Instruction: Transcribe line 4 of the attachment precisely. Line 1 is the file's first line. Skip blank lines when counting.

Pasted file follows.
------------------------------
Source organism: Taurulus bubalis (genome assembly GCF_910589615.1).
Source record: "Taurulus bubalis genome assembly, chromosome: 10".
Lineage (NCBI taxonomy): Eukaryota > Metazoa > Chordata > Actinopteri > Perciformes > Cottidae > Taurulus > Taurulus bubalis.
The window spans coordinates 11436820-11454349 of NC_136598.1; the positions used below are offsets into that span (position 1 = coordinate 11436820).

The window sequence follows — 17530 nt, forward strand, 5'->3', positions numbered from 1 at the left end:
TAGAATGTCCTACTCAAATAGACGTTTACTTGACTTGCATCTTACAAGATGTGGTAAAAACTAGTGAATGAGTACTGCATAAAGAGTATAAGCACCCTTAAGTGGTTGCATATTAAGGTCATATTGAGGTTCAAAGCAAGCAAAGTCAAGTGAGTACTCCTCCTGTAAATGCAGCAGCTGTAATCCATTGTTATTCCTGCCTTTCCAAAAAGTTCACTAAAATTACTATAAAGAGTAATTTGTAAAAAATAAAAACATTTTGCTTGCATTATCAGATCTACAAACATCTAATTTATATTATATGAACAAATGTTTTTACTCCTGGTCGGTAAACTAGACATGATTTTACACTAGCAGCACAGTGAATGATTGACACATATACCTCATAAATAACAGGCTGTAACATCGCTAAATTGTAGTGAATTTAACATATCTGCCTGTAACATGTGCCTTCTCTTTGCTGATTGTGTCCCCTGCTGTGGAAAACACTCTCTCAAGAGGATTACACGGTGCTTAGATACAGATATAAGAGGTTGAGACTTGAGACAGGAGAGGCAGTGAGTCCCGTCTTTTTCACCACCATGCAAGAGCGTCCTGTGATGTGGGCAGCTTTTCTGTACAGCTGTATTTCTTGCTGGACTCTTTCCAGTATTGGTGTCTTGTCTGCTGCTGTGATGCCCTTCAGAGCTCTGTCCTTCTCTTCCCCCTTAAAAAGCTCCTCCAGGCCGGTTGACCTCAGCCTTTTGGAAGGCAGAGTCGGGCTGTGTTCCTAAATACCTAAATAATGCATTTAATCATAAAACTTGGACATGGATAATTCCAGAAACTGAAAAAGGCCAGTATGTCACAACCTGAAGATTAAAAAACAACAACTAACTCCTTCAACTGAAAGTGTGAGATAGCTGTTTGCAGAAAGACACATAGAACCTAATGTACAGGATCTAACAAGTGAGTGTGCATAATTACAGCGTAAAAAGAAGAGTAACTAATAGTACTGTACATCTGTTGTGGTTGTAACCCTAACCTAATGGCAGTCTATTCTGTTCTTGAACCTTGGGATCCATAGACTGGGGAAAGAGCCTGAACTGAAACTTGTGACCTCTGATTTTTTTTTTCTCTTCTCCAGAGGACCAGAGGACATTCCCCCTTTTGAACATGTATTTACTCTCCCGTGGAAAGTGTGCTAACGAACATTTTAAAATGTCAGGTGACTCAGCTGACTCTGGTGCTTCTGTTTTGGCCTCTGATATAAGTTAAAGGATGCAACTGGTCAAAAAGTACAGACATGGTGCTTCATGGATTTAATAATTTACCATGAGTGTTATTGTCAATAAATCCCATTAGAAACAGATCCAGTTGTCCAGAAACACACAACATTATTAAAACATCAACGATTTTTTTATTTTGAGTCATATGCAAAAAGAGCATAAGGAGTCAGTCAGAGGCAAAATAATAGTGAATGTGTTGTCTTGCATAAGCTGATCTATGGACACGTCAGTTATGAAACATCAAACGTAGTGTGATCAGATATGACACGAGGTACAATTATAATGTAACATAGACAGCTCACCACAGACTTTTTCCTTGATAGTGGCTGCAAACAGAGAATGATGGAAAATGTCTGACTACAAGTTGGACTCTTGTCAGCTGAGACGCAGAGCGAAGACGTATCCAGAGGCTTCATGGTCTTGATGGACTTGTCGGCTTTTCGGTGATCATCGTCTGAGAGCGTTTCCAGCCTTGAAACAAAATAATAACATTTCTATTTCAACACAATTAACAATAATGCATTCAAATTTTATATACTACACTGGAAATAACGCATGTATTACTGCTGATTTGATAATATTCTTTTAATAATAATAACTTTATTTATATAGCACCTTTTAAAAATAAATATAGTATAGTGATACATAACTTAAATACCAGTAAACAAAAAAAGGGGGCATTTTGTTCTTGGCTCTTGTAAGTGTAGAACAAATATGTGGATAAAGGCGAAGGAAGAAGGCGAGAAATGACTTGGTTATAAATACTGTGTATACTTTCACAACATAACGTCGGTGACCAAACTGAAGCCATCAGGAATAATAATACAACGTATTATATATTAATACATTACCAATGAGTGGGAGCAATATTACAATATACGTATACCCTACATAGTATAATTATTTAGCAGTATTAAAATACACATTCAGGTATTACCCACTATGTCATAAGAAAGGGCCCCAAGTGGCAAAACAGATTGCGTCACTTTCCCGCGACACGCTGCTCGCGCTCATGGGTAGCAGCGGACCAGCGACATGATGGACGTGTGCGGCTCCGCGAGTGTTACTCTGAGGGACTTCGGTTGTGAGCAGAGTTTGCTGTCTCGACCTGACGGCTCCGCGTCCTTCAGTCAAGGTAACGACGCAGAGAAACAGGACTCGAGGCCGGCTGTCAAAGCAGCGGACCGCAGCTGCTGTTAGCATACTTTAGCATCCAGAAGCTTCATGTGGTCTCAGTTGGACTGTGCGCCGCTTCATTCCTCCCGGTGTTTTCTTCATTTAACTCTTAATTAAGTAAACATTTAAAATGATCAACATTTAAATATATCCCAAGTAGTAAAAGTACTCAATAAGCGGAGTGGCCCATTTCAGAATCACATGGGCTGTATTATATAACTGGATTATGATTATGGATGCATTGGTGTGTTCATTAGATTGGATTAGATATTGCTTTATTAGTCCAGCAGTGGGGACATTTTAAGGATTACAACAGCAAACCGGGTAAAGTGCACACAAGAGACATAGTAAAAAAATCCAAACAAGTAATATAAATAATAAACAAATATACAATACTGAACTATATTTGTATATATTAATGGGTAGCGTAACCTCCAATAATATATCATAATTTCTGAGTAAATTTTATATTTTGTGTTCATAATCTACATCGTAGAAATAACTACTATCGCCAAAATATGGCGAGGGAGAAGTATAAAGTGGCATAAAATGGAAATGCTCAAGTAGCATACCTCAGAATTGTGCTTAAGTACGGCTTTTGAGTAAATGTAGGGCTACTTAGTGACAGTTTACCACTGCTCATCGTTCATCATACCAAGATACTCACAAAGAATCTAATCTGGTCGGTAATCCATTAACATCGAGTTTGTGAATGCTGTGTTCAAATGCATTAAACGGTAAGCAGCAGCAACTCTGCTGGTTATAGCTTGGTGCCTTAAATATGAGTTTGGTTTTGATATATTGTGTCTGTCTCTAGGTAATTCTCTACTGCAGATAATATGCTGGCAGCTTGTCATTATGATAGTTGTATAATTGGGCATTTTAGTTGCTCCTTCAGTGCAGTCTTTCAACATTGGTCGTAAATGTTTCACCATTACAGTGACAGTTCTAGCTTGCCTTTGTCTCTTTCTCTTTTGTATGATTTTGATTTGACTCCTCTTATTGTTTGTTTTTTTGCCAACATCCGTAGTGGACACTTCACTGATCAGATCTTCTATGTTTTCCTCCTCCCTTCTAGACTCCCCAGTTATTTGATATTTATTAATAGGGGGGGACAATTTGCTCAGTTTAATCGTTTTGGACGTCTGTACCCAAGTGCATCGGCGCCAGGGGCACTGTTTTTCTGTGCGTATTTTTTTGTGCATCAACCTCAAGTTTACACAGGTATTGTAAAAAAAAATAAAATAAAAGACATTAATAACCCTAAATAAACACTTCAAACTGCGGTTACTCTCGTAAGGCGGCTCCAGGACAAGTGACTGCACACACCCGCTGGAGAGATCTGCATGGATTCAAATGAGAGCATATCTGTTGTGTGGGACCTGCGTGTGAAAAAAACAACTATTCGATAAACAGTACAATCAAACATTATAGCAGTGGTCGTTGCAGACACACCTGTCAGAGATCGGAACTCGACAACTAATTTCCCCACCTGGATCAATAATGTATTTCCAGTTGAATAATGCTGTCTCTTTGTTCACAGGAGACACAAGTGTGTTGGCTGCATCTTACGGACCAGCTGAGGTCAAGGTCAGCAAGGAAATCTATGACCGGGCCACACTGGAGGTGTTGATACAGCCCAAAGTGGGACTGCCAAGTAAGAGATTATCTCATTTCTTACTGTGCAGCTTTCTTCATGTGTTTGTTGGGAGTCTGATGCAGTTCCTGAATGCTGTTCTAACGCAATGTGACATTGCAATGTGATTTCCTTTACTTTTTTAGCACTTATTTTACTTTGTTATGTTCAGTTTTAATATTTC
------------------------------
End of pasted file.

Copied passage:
The window spans coordinates 11436820-11454349 of NC_136598.1; the positions used below are offsets into that span (position 1 = coordinate 11436820).